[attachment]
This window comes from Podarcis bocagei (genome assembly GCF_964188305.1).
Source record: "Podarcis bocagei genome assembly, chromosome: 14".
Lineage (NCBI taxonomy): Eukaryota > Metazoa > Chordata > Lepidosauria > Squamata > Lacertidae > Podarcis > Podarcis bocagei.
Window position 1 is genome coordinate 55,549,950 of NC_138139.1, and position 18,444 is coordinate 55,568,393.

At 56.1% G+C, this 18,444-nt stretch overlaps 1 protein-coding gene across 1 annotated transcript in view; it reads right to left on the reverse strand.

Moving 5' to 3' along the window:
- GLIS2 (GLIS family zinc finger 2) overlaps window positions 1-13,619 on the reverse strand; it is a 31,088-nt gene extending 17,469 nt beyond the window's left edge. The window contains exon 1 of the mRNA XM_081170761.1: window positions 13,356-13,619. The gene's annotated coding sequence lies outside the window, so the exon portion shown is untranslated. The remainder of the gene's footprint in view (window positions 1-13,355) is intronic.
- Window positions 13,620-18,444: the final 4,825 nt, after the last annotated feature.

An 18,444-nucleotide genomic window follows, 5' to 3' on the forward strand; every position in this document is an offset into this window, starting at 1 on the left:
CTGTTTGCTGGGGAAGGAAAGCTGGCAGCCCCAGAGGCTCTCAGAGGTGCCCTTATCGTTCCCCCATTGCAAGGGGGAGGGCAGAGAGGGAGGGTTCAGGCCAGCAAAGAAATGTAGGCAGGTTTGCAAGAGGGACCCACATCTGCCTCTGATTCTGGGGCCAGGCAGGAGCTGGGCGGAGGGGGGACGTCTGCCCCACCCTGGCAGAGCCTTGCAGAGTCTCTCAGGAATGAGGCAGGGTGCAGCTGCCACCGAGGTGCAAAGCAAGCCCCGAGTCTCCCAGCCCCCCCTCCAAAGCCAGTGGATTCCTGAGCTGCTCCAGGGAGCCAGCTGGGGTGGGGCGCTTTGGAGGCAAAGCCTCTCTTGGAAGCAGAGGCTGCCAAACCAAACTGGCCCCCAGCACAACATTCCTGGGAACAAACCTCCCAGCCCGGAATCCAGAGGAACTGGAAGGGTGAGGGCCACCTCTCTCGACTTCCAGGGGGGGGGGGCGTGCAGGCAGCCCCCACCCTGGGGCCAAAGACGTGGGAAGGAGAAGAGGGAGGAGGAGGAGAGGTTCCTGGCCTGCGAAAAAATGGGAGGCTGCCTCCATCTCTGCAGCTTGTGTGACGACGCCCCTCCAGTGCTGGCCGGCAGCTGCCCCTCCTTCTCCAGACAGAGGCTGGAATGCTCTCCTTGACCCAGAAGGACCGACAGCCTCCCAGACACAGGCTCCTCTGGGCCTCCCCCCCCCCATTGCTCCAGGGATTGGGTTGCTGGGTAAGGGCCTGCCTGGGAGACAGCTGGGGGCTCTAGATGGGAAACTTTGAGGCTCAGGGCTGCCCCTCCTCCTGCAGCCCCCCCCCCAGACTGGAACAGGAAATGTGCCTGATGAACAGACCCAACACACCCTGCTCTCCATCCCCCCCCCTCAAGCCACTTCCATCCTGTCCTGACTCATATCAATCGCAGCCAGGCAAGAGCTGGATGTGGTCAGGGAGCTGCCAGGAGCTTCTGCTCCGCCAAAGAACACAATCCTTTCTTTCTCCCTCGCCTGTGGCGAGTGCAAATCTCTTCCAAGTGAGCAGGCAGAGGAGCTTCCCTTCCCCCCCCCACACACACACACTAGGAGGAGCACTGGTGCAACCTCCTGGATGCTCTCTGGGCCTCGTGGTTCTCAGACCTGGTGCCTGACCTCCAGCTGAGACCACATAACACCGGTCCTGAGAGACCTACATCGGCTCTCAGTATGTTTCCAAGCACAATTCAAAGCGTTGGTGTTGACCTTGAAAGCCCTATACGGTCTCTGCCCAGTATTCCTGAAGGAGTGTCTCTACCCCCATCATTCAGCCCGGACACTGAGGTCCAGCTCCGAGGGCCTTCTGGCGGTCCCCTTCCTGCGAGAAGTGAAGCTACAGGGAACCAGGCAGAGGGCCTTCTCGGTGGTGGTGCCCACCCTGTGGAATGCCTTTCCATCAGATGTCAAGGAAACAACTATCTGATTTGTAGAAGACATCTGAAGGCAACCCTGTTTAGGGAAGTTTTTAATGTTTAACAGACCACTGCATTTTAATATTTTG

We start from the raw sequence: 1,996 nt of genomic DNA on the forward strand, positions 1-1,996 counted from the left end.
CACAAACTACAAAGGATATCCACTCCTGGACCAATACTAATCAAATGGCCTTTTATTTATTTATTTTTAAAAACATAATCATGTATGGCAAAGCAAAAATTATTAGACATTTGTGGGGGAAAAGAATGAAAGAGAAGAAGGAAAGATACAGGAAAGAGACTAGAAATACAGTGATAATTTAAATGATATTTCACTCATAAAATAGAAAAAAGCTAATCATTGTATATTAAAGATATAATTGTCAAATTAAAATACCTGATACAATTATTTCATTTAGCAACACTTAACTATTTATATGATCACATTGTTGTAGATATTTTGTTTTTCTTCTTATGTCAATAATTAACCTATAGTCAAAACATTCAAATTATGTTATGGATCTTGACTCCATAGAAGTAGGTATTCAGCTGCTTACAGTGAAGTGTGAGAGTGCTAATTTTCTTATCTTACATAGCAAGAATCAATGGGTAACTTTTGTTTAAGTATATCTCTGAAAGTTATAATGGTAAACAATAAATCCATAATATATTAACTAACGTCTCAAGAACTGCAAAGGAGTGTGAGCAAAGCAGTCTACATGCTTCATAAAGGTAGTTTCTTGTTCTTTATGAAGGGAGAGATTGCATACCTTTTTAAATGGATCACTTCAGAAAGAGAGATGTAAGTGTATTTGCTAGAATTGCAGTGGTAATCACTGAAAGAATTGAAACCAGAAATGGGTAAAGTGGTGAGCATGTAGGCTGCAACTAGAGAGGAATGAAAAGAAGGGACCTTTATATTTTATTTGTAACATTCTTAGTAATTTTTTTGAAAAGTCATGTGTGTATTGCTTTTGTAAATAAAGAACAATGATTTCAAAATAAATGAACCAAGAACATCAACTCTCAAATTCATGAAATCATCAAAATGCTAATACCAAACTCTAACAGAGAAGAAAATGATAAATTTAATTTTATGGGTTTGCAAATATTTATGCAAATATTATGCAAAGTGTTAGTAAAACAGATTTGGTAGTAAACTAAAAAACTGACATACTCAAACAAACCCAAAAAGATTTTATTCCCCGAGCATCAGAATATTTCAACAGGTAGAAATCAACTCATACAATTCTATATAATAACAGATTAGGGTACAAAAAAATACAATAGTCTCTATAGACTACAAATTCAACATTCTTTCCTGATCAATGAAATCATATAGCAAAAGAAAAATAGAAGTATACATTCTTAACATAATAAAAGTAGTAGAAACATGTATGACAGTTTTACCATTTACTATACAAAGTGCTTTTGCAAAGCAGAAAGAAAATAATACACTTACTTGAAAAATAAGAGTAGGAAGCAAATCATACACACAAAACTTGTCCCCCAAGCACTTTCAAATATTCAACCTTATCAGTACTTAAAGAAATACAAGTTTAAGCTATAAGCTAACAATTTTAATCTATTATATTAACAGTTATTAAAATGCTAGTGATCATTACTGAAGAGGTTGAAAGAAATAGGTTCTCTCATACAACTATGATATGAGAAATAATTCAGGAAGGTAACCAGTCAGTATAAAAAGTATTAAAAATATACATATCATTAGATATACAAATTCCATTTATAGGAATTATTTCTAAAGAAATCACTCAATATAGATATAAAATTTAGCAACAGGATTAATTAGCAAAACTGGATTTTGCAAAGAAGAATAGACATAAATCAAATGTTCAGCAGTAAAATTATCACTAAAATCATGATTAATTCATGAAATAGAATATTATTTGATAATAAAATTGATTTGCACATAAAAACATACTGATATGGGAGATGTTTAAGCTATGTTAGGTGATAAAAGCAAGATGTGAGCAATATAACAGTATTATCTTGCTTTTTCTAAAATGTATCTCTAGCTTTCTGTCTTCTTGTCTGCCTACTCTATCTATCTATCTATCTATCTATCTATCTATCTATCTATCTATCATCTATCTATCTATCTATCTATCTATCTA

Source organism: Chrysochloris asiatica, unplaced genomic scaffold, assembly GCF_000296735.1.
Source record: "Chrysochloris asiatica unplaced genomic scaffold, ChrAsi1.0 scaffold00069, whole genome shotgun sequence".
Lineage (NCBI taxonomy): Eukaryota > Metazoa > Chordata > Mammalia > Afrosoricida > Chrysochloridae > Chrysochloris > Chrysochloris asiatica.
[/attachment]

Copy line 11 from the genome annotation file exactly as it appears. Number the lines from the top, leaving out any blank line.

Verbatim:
We start from the raw sequence: 1,996 nt of genomic DNA on the forward strand, positions 1-1,996 counted from the left end.